PICNIC IN THE PARK and FLICKS AT THE FARM. Summer concerts kick off this month with Picnics in the Park starting out on Thursdays in July in Millennium Plaza Park and in August in Westlake Park. Attendance is limited to lottery winners who have registered online. Check out an earlier blog to learn how you can enter the lottery. Two carpool cinemas take place this month at Luscher Farm. Reserve your spot (and be prepared to provide contact information for each person—up to 6—attending for contact tracing, if needed). Staggered load-in begins at 7:30 p.m. with spaces assigned on vehicle size. Movies begin around 8:45 p.m. Fee is per space: $39 Resident/$45 Non-Resident. The lineup includes Raya and the Last Dragon on Friday, July 30, and Indiana Jones: Raiders of the Lost Ark on Saturday, July 31. Register online.  

If you find yourself loving Lake Oswego so much you’re thinking about moving here, or moving within Lake Oswego, give me a call at 503.939.9801, email me at costellok@hasson.com and/or check out my website. I’d love to show you around and help you with your next move.

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How to Beat the Heat Wave in Lake Oswego

The heat is on! With temperatures in the triple digits for the next couple of days followed by a “cool down” in the 90s, chances are you’ll be looking for a place to cool off.

Luckily, living in Lake Oswego, you don’t have to look too far. All residents have access to the lake at the Lake Oswego Swim Park which fortunately, opens on Thursday!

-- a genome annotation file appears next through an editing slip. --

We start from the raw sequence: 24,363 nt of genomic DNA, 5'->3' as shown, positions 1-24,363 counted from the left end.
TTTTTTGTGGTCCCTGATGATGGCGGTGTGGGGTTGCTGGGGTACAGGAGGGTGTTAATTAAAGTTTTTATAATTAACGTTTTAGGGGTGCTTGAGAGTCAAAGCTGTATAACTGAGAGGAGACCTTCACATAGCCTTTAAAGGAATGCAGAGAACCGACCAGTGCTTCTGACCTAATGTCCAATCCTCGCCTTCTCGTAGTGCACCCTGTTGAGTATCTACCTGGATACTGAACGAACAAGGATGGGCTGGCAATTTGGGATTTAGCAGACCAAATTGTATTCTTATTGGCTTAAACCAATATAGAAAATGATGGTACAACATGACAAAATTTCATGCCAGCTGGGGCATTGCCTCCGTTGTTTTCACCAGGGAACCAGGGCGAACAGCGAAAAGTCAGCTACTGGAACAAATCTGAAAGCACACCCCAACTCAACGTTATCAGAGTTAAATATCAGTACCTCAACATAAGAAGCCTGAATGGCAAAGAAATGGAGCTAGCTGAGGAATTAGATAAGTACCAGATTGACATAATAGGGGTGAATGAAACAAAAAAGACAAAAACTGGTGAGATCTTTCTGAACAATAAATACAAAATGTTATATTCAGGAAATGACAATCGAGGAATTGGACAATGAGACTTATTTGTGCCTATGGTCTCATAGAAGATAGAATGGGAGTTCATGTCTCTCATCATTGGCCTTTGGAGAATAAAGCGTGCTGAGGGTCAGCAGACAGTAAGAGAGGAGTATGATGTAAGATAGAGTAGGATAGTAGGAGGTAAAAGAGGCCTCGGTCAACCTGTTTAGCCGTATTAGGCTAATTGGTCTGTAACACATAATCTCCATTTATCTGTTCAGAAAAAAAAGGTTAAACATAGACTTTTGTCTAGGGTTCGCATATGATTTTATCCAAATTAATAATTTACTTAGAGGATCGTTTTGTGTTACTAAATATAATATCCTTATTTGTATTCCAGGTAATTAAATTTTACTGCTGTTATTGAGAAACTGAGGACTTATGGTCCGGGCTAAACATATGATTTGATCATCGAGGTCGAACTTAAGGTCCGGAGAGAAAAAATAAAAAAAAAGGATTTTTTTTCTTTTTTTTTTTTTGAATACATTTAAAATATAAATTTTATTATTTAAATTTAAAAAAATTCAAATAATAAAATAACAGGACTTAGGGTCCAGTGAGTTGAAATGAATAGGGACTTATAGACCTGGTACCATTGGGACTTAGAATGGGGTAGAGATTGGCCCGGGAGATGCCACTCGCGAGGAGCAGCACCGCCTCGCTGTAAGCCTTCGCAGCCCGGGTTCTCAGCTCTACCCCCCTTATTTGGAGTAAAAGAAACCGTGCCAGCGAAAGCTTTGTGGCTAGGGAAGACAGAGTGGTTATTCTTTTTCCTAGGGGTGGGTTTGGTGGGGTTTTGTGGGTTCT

But there are other options too. Here’s an updated list, reflecting some of the changed protocols due to Covid-19; however, those protocols may change as of June 30 when Governor Brown lifts all Covid-19 health and safety restrictions.  

Stay cool!

Lake Oswego Swim Park. All you need is proof of residency in Lake Oswego to cool off in this lifeguard-supervised swim park which features diving platforms, water sprayers, inner tubes, outdoor showers, and lounge chairs. Park is open 7 days a week from 1:00 p.m. to 6:00 p.m. (weather permitting) during July and August. At press time there were some safety protocols in place in light of Covid-19 regulations; however, that could change on Wednesday, so check the website for updates. 250 Ridgeway Road, 503.953.9325.

  • 25 person Max Capacity 
  • 2 hour maximum visit
  • 1 visit per day
  • Face Covering REQUIRED for ages 5 and over (not required in water).
  • Children ages 11 and under must be accompanied by an individual 16 years or older

Lake Grove Swim Park. The Lake Grove Swim Park is run by the Lake Oswego School District and is open to residents who live within the boundaries of the former Lake Grove School District according to the original deed spelled out by Oregon Iron & Steel Company.(Check to see if you live within the boundary).  While that district is now part of the LOSD, residents within those original boundaries still pay an additional property tax to support the park.

The park is currently open and remains open through the last August weekend before school starts, HOWEVER, due to the forecasted heat index for Sunday, June 27 and Monday, June 28, the swim park will be closed those two days. Keep checking the website for updates.